Having lived with acquired immunodeficiency syndrome (AIDS) for nearly 30 years, Andrew Jones, 58, said yesterday that it is heartbreaking to see so many people still dying from the disease.
Jones, a resident of Cat Island, was living in the United States when he was diagnosed with AIDS amid public hysteria surrounding the epidemic.
“When I first had [human immunodeficiency virus] HIV, everybody died,” he said.
“I was told by a doctor in 1992 in a hospital in New York City that I was going to die that night or the next day or the next week; that I was at the end of the line, and that was true at the time. I happened to have survived because I found the very best doctors and the very best medicines, and I had support.
“In 2019, there is no reason at all that anybody should die of HIV.
“The test is very easy to find out if you’re positive. The treatments are very simple now. It’s down to one pill a day, which will suppress the virus.
“The immune system can rebound, but there are still people dying because they never knew that they were HIV-positive until they wind up in the hospital with an opportunistic infection, which can kill them.”
A recent United Nations report revealed that nearly 1,200 people died from AIDS in The Bahamas between 2008 and 2017.
In 2017, 92 people died from AIDS.
“It’s painful to me that people are still dying,” Jones said.
“I’ve lost a few friends over the last few years; people who I helped to get diagnosed and on treatment. And they went on treatment and then stopped.”
He said that he believes the stigma surrounding the disease stops people from getting tested and seeking treatment.
“I think that the stigma around HIV, one of the reasons I hear from people who don’t want to get tested is, ‘Well I don’t want to know if I’m going to die,’” he said.
“But that’s completely backwards, because if you get tested, you can go on treatment, and you will not die, but if you don’t get tested, you run the risk of dying.”
Bahamas AIDS Foundation President Lady Camille Barnett also expressed concern over how the stigma surrounding HIV prevents people from getting the help they need.
“Carrying that secret has prevented people from going to get follow-up care,” she said in an interview with The Nassau Guardian.
“So they decide they’re going to get follow-up care, but then they see somebody that they know in the vicinity of Princess Margaret Hospital, so they turn around and go home.
“That’s how real the stigma is, that they are prepared to not go and get treated because somebody may see them that they know.”
She added, “The stigma, the discrimination is very much real, and I know we have come a very long way in terms of that, but the fact is it does still exist.
“I can think of instances where parents, on learning that their child is friendly with somebody who is HIV positive, have reacted very badly and not wanted their child to play with a child who is HIV-positive.
“It really is connected to a lack of education and ignorance on how you can and can’t get HIV.”
Jones said he also knows of people who don’t go to receive treatment because they do not want to be seen by others.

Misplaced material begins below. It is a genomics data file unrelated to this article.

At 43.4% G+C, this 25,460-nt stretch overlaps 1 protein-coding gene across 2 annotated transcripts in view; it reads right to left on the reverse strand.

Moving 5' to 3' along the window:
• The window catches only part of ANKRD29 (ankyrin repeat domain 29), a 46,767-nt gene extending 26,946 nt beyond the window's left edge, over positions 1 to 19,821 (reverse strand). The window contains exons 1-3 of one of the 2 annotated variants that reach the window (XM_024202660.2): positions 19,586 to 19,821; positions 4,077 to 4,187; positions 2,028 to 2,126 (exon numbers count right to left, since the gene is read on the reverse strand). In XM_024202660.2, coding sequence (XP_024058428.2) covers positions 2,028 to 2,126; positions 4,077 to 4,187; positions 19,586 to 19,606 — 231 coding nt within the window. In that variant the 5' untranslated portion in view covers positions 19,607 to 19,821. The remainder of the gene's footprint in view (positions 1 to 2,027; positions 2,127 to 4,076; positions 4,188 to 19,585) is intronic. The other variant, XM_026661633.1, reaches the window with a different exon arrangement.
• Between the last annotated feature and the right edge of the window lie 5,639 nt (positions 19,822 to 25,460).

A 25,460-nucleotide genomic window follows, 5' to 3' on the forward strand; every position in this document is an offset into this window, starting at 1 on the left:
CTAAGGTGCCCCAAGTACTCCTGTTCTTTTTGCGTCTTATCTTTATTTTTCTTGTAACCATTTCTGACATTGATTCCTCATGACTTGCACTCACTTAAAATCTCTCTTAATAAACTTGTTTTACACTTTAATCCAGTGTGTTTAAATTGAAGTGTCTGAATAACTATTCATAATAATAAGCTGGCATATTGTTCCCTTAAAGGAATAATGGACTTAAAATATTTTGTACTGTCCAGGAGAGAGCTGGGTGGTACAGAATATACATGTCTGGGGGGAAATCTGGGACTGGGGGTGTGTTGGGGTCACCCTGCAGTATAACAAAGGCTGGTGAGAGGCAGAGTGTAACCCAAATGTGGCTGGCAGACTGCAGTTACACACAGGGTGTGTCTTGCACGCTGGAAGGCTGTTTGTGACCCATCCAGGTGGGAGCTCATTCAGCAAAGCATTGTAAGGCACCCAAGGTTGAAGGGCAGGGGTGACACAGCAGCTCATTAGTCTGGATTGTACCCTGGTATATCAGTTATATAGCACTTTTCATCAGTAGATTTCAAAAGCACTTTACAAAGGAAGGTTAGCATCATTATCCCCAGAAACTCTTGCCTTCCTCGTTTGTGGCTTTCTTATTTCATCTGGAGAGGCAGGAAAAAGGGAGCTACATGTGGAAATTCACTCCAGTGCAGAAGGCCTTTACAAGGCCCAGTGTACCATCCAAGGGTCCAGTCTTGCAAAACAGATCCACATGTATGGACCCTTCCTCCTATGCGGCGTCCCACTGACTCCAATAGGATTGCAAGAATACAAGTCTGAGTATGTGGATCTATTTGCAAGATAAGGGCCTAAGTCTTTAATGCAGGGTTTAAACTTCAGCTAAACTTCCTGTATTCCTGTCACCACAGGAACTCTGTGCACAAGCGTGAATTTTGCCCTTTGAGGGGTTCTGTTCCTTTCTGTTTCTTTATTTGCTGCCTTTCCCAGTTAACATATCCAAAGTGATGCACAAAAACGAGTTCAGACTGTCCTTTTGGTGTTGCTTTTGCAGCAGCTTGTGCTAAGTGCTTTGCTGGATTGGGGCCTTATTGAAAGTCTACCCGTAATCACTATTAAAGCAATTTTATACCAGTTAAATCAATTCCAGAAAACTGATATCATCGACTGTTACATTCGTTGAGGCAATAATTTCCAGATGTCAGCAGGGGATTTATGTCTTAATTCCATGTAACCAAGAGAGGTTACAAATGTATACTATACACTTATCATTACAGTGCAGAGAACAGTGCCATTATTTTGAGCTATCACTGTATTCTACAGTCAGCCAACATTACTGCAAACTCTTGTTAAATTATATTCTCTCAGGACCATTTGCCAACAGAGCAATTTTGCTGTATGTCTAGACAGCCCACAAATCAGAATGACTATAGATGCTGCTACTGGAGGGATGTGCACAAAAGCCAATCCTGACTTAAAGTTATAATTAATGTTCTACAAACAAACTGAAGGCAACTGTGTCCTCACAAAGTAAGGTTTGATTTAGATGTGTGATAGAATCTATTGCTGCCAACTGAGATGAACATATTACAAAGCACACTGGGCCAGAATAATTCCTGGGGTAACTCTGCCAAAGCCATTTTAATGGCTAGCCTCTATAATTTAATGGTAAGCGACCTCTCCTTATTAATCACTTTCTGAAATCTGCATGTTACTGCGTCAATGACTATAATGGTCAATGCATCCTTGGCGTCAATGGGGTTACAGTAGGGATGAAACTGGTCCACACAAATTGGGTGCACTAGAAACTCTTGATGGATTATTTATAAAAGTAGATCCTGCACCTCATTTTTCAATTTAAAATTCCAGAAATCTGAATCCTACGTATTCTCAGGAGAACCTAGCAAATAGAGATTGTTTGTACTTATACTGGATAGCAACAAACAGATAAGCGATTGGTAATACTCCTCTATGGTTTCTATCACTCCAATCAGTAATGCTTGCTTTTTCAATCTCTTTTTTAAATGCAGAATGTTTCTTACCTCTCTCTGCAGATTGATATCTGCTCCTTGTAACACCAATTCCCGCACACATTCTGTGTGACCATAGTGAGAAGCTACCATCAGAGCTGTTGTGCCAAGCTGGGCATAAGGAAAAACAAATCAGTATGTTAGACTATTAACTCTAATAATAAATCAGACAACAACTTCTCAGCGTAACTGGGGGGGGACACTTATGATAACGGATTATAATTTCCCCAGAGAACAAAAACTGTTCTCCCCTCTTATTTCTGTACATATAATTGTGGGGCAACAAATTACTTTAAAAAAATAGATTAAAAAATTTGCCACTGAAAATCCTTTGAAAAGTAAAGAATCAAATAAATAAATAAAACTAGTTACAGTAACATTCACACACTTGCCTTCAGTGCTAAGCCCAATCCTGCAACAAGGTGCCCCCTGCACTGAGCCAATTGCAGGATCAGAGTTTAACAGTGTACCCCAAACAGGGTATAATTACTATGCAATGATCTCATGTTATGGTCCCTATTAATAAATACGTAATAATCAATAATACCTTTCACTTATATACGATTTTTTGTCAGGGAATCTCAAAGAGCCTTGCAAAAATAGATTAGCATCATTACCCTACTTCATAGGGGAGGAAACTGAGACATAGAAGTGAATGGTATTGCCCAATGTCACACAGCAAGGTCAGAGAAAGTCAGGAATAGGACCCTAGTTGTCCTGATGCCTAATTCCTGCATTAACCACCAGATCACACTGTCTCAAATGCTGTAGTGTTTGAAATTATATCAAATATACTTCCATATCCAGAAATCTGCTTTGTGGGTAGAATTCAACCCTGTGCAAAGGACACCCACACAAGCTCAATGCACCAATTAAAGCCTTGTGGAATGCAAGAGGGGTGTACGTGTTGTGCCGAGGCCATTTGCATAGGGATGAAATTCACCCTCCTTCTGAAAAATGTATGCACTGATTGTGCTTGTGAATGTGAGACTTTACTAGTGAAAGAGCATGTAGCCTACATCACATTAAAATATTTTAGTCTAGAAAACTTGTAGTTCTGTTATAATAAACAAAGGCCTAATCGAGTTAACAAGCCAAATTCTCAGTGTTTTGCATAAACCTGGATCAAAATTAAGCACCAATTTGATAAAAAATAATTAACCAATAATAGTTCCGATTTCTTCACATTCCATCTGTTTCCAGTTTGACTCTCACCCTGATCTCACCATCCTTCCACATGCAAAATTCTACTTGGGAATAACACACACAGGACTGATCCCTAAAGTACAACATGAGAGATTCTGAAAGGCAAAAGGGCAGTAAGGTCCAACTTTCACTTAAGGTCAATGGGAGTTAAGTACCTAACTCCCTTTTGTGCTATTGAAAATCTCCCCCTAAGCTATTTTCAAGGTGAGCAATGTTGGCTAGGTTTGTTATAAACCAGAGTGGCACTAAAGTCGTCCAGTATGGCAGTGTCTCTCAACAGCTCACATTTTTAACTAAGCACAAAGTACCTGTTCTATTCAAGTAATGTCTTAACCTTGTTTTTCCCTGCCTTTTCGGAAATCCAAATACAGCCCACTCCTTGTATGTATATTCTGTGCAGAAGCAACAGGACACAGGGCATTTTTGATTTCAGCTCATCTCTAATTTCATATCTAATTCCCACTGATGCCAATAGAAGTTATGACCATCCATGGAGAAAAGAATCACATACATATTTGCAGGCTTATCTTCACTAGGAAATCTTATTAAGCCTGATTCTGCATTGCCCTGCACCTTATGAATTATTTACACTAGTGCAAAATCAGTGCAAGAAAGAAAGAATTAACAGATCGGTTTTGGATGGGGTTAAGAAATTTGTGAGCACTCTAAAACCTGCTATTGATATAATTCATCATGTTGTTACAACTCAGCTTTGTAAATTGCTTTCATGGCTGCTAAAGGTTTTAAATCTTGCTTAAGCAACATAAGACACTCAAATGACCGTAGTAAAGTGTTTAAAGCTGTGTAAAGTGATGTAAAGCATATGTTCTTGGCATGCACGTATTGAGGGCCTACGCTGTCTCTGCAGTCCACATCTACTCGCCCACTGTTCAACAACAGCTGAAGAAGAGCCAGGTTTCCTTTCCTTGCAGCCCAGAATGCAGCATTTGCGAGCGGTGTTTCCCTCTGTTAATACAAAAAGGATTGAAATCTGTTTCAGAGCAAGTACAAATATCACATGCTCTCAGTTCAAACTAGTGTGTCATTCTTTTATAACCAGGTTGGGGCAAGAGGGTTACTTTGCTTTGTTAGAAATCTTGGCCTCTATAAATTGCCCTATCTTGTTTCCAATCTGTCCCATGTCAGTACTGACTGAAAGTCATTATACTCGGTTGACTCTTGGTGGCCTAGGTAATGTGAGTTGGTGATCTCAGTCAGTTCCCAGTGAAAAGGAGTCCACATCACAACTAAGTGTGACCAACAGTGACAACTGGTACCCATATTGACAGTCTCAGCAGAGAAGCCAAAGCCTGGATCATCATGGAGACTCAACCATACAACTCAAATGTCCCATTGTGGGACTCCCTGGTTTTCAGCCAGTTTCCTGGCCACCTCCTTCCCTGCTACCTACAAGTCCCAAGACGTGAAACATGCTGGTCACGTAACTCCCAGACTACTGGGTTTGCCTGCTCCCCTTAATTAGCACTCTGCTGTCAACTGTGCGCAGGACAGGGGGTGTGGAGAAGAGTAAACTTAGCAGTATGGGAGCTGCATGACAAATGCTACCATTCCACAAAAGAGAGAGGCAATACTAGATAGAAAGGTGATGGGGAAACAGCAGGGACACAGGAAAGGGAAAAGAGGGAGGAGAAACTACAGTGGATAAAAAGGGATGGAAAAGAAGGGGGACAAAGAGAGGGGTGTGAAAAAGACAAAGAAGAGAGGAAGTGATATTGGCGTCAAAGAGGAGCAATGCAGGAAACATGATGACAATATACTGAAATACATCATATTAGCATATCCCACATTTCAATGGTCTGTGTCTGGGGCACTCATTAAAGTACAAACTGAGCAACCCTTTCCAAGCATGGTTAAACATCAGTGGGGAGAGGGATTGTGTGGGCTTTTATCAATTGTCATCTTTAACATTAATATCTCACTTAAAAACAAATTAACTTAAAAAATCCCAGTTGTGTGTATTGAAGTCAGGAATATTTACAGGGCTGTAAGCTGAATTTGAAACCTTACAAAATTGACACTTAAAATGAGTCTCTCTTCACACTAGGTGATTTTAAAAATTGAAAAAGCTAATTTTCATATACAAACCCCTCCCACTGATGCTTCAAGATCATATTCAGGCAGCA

“I know people will not even go into the clinic, because they don’t even want people to see them going into the clinic,” he said.
“I think there’s a sort of assumption that everyone who gets it has done something funny along the line, but the truth is you can get HIV on your wedding night from your faithful spouse who might have picked it up somewhere or been attacked or raped.
“There are so many reasons that someone could get HIV.”
However, Jones acknowledged that there has been improvement in the public’s perception of HIV and AIDS patients over the years.
“It’s changed dramatically,” he said.
“I was diagnosed with what they used to call full-blown AIDS. It’s really just AIDS, which is the condition where the immune system is already destroyed. That was in about 1991 or 1992, almost 30 years ago, and I had been infected sometime before that because it takes a while for the virus to do the damage to progress from HIV-positive to AIDS; it takes a while.”
“I was living in the U.S. at the time. I’m a Bahamian, but I was living abroad, and those were the years when kids were being driven out of school. People were losing their homes, their jobs, their families. I mean, everybody was absolutely terrified.”
Jones said, however, that he has always been fortunate to have a supportive family.
“In my life, stigma and discrimination is less of a factor because I’m open about it, because I’ve been talking about it for 25 years,” he said.
“Plus, I had some sort of privilege from being educated and having family that supported me and I think it’s hardest for people who don’t have family support. I can’t even imagine what that would be like.”
Jones urged people to get tested and emphasized that HIV is no longer a death sentence.
“If everybody was on treatment, then the epidemic would be stopped,” he said.
“No one else would get it.
“What’s happening now is that people aren’t getting tested, so they’re winding up in the hospital when it’s already too late for treatment. That’s why people are still dying.”
Jones added, “There’s really positive news about HIV.
“All of the fear, and believe me, I know the fear, because I lived with it for years and years of sickness and death, that doesn’t have to be the story. The story right now is that people are HIV-positive and are on treatment. It’s not a cure, but it’s a functional cure.
“It’s a treatment that keeps you alive, keeps you from spreading the virus, and is relatively cheap and easy to handle.
“For someone from my generation where everybody died, it’s miraculous. And I just wish that that good news would rise above the fear that was instilled very early on in the epidemic.”